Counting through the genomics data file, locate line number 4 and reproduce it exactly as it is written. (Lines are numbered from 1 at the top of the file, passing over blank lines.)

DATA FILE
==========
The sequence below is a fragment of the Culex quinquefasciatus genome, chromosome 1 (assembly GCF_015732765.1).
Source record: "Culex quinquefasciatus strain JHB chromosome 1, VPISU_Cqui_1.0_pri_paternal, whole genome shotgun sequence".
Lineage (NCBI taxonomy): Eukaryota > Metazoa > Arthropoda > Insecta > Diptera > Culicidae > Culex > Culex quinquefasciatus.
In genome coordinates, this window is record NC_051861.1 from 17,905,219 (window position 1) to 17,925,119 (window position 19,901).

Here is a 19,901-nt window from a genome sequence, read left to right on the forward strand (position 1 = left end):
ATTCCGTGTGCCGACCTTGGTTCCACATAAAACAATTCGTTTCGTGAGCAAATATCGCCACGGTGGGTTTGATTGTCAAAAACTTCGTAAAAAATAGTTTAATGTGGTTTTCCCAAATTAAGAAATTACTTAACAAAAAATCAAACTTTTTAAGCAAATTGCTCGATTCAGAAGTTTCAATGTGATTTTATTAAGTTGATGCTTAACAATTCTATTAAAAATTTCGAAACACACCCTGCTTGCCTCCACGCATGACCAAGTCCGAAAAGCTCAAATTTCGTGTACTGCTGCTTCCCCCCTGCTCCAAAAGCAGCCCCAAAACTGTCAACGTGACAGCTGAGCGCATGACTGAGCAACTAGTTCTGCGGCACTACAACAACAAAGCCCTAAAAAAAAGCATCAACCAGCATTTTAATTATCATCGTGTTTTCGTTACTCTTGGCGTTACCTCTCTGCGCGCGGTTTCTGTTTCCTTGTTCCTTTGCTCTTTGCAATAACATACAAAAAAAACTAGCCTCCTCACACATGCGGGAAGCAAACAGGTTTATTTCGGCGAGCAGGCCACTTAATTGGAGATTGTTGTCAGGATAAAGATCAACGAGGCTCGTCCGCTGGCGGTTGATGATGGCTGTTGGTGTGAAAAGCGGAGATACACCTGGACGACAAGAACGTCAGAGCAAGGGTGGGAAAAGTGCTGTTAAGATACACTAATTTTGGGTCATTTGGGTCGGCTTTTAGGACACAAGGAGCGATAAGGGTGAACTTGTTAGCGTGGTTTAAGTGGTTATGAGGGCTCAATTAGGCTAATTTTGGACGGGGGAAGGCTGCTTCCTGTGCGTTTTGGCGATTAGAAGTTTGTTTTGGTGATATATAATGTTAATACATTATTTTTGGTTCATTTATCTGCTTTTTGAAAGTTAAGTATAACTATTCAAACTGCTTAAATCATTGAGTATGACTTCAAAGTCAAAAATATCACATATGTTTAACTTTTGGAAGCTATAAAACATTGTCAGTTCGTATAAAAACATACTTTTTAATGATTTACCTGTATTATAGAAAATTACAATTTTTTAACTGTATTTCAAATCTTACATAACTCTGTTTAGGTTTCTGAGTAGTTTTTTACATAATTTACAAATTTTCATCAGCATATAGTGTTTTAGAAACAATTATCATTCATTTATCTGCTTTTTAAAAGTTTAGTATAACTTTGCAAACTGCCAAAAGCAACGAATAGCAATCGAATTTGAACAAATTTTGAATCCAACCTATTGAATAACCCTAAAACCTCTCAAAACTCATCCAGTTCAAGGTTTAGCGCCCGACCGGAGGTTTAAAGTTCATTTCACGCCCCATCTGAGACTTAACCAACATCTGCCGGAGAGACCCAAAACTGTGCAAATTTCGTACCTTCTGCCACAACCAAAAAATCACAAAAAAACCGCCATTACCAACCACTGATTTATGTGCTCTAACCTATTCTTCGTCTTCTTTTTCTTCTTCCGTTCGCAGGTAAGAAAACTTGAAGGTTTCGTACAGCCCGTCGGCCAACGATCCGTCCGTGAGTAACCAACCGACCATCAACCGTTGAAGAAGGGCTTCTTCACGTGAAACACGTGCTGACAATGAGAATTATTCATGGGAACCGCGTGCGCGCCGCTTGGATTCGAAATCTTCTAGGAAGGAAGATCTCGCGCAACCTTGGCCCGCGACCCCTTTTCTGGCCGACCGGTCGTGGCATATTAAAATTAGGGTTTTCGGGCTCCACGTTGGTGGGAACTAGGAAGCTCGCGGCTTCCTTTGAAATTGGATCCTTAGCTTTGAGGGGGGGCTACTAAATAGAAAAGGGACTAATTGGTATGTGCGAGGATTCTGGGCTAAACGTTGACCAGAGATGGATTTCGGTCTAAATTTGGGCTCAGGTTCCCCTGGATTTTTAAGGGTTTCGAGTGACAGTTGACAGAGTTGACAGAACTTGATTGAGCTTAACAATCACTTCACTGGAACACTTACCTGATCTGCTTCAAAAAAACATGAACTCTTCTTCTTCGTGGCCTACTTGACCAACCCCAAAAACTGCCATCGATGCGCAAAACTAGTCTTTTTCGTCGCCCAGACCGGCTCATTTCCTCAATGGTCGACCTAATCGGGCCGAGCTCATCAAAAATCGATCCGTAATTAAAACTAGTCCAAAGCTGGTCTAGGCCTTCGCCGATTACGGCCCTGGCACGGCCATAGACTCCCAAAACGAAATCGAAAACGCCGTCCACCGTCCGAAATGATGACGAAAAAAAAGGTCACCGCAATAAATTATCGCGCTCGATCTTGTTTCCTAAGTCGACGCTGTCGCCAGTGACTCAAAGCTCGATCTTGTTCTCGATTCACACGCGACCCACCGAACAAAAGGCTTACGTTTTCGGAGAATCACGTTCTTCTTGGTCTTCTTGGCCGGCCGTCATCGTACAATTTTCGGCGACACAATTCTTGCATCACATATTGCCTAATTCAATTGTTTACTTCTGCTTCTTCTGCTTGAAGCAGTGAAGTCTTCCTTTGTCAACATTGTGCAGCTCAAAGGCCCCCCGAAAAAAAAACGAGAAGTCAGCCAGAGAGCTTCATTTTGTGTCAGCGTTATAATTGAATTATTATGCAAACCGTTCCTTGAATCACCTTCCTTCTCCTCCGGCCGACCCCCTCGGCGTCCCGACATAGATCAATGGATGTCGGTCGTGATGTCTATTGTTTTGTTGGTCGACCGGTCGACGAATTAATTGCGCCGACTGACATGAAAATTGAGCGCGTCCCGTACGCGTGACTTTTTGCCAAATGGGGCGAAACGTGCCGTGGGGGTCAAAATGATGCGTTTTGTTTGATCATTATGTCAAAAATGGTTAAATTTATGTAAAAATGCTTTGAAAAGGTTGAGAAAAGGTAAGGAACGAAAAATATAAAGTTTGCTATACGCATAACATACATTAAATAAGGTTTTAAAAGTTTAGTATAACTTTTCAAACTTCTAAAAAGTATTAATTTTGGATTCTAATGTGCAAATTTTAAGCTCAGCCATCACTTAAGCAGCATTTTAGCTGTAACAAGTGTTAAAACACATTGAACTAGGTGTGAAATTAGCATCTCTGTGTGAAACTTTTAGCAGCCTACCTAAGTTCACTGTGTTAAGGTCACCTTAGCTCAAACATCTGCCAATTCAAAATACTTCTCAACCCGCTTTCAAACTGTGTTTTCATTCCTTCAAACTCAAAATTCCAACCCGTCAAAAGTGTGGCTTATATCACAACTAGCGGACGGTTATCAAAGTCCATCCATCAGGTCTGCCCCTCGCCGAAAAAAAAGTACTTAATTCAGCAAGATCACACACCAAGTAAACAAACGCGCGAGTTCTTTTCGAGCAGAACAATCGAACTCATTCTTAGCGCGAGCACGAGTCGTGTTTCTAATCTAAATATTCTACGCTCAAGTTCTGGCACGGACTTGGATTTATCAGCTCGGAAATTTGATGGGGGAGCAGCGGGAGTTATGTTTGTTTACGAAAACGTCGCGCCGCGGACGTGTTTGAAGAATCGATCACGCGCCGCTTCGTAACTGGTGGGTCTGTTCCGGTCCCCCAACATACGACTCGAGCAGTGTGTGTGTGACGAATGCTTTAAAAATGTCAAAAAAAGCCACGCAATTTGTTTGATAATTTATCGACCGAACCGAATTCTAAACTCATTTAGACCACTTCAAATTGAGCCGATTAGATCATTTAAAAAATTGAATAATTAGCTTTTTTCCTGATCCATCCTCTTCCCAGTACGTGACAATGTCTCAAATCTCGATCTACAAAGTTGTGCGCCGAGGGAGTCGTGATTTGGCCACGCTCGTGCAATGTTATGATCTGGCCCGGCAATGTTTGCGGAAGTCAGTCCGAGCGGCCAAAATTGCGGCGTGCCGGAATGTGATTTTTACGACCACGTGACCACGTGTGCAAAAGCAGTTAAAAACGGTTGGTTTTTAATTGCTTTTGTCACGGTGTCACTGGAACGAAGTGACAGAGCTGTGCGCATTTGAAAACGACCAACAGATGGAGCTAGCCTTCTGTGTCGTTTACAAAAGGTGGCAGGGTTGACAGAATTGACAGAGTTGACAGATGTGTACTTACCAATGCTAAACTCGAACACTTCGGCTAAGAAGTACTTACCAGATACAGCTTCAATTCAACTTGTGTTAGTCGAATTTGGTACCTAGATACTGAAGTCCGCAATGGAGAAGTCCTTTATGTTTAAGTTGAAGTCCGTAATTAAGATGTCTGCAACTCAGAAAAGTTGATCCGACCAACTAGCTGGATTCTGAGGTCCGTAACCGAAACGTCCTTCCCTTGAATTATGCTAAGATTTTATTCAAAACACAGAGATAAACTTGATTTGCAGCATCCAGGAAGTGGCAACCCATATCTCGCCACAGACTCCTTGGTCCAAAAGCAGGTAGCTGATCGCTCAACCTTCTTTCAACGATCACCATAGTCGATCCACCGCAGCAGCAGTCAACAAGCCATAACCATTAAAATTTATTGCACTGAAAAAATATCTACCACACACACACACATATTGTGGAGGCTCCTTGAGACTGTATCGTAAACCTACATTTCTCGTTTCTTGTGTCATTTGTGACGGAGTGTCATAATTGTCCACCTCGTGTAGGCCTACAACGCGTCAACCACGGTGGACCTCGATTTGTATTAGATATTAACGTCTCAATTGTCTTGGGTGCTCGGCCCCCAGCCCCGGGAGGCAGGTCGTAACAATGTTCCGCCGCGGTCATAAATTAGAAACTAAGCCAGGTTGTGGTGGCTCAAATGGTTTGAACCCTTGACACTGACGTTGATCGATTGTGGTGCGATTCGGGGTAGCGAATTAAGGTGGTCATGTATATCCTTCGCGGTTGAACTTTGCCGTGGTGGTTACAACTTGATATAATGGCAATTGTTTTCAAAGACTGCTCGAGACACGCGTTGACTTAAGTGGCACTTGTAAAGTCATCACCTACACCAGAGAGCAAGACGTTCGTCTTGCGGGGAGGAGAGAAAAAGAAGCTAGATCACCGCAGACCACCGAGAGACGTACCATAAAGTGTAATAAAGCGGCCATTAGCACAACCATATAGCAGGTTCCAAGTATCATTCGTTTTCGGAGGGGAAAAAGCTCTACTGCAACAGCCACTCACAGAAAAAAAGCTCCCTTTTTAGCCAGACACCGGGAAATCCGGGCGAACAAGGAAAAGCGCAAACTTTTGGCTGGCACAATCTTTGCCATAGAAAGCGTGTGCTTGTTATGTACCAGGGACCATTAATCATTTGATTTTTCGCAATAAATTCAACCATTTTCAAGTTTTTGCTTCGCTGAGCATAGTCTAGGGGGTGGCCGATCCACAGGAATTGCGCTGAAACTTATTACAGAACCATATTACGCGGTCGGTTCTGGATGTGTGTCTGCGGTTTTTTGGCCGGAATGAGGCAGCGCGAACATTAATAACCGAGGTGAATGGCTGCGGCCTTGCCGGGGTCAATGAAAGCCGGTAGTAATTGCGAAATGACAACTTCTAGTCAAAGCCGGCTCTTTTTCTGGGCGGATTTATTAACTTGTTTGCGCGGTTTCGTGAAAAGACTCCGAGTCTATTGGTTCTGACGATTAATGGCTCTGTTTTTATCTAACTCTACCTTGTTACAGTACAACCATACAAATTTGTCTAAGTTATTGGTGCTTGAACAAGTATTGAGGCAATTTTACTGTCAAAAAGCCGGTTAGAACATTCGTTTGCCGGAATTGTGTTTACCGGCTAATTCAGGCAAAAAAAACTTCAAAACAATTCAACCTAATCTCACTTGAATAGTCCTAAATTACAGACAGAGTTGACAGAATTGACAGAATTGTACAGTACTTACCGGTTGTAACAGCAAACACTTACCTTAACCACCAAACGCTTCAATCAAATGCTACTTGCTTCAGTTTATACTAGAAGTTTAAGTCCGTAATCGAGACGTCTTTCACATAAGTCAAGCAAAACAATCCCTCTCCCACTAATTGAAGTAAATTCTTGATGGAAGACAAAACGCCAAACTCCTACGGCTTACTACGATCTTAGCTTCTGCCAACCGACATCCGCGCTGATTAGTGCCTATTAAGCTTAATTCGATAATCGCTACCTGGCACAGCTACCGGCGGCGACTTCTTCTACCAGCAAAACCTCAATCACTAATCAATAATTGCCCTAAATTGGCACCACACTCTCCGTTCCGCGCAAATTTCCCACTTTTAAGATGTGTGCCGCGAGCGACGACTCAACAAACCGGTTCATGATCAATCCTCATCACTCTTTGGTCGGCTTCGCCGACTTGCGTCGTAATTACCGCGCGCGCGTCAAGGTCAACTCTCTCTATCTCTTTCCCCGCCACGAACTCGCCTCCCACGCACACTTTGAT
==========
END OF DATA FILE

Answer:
In genome coordinates, this window is record NC_051861.1 from 17,905,219 (window position 1) to 17,925,119 (window position 19,901).